Even in modern times, and in the most developed countries, it is rare to find a woman in the position of a head of state acting as more than a figurehead, a woman commander of the armed services, or even a proportionate number of women representatives in parliaments, or similar bodies. One can not possibly ascribe this to backwardness of various nations or to any constitutional limitation on woman’s right to be in such a position as a head of state or as a member of the parliament. It is more logical to explain the present situation in terms of the natural and indisputable differences between man and woman, a difference which does not imply any “supremacy” of one over the other. The difference implies rather the “complementary” roles of both the sexes in life.

IV. CONCLUSION

The first part of this paper deals briefly with the position of various religions and cultures on the issue under investigation. Part of this exposition extends to cover the general trend as late as the nineteenth century, nearly 1300 years after the Quran set forth the Islamic teachings.

In the second part of the paper, the status of women in Islam is briefly discussed. Emphasis in this part is placed on the original and authentic sources of Islam. This represents the standard according to which degree of adherence of Muslims can be judged. It is also a fact that during the downward cycle of Islamic Civilization, such teachings were not strictly adhered to by many people who professed to be Muslims.

Such deviations were unfairly exaggerated by some writers, and the worst of this, were superficially taken to represent the teachings of “Islam” to the Western reader without taking the trouble to make any original and unbiased study of the authentic sources of these teachings.

Even with such deviations three facts are worth mentioning:

The history of Muslims is rich with women of great achievements in all walks of life from as early as the seventh century (A.D.)

It is impossible for anyone to justify any mistreatment of woman by any decree of rule embodied in the Islamic Law, nor could anyone dare to cancel, reduce, or distort the clear-cut legal rights of women given in Islamic Law.

Throughout history, the reputation, chastity and maternal role of Muslim women were objects of admiration by impartial observers.

It is also worthwhile to state that the status which women reached during the present era was not achieved due to the kindness of men or due to natural progress. It was rather achieved through a long struggle and sacrifice on woman’s part and only when society needed her contribution and work, more especially during the two world wars, and due to the escalation of technological change.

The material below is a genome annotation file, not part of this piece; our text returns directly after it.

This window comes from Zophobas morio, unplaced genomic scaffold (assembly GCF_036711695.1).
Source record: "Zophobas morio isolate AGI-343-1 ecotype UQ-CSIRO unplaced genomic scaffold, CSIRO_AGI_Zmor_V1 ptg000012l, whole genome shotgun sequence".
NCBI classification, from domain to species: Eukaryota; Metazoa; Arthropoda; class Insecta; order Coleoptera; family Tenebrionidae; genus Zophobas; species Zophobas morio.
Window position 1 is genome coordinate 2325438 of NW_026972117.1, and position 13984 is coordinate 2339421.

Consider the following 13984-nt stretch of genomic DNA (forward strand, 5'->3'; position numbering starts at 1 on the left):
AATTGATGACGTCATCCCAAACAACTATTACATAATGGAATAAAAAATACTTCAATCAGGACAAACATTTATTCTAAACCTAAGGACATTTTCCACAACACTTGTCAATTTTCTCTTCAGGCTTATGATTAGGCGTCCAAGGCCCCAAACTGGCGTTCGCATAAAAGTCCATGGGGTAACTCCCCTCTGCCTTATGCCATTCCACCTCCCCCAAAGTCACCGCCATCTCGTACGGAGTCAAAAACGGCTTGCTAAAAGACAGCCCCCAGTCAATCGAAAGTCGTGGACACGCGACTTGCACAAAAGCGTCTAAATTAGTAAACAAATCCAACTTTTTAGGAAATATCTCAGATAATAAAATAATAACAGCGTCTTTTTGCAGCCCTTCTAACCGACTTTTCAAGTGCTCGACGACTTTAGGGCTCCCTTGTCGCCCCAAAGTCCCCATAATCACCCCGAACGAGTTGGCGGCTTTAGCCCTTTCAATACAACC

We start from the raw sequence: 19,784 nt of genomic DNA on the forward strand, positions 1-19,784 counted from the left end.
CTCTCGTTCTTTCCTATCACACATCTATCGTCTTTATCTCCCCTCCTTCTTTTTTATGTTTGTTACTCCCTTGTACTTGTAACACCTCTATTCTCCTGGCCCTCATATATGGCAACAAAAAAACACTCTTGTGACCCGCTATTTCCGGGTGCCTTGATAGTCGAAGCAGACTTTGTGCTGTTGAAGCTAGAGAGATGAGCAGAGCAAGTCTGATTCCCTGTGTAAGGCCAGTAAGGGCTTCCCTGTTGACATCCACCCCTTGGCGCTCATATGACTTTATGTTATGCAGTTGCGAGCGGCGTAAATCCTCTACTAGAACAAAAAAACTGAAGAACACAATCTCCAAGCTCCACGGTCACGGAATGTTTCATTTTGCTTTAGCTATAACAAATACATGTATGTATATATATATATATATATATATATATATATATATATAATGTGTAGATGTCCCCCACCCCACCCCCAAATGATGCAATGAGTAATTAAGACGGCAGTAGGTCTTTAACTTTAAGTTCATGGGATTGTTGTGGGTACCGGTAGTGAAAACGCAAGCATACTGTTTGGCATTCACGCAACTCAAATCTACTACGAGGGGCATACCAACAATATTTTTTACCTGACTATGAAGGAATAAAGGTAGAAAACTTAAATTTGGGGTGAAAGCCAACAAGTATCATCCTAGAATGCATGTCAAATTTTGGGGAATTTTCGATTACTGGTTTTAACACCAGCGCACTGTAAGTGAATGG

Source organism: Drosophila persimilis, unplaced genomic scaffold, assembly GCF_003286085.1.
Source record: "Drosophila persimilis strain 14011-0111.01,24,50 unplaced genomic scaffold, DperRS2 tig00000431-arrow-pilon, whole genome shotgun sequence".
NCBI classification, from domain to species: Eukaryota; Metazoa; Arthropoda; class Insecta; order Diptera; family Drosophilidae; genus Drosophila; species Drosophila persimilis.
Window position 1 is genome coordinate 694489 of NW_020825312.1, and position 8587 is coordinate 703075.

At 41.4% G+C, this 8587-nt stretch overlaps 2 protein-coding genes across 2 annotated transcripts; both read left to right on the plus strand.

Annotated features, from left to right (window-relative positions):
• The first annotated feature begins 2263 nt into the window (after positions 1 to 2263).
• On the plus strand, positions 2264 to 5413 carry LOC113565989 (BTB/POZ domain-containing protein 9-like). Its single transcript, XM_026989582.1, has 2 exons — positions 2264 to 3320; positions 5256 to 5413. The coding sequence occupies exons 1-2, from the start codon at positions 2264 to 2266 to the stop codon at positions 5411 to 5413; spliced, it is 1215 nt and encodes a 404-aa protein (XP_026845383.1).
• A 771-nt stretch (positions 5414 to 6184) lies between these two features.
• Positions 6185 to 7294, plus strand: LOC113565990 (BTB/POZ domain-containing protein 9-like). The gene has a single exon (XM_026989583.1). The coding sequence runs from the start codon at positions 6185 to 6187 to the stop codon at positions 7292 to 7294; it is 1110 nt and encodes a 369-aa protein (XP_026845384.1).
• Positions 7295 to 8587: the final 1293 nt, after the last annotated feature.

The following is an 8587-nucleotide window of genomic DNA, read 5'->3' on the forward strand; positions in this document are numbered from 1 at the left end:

In the case of Islam such compassionate and dignified status was decreed, not because it reflects the environment of the seventh century, nor under the threat or pressure of women and their organizations, but rather because of its intrinsic truthfulness.

If this indicates anything, it would demonstrate the divine origin of the Quran and the truthfulness of the message of Islam, which, unlike human philosophies and ideologies, was far from proceeding from its human environment, a message which established such humane principles as neither grew obsolete during the course of time and after these many centuries, nor can become obsolete in the future. After all, this is the message of the All-Wise and All-Knowing God whose wisdom and knowledge are far beyond the ultimate in human thought and progress.

BIBLIOGRAPHY

The Holy, Quran: Translation of verses is heavily based on A. Yusuf ‘Ali’s translation, The Glorious Quran, text translation, and Commentary, The American Trust Publication, Plainfield, IN 46168, 1979.

‘Abd Al-Ati, Hammudah, Islam in Focus, The American Trust Publications, Plainfield, IN 46168, 1977.

Allen, E. A., History of Civilization, General Publishing House, Cincinnati, Ohio, 1889, Vol. 3.

Al Siba’i, Mustafa, Al-Alar’ah Baynal Fiqh Walqanoon (in Arabic), 2nd. ea., Al-Maktabah Al-Arabiah, Halab, Syria, 1966.

El-Khouli, Al-Bahiy, “Min Usus Kadiat Al-Mara’ah” (in Arabic), Al-Waay Al-lslami, Ministry of Walcf, Kuwait, Vol.3 (No. 27), June 9, 1967, p.17.

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Encyclopedia Britannica, The Encyclopedia Britannica, Inc., Chicago, III., 1968, Vol.23.

Hadith. Most of the quoted Hadith were translated by the writer. They are quoted in various Arabic sources. Some of them, however, were translated directly from the original sources. Among the sources checked are Musnad Ahmad Ibn Hanbal Dar Al-Ma’aref, Cairo, U.A.R., 1950, and 1955, Vol.4 and 3,SunanIbnMajah, Dar Ihya’a Al-Kutub al-Arabiah, Cairo, U.A.R., 1952, Vol.l, Sunan al-Tirmidhi, Vol.3.

Mace, David and Vera, Marriage: East and West, Dolphin Books, Doubleday and Co., Inc., N.Y., 1960.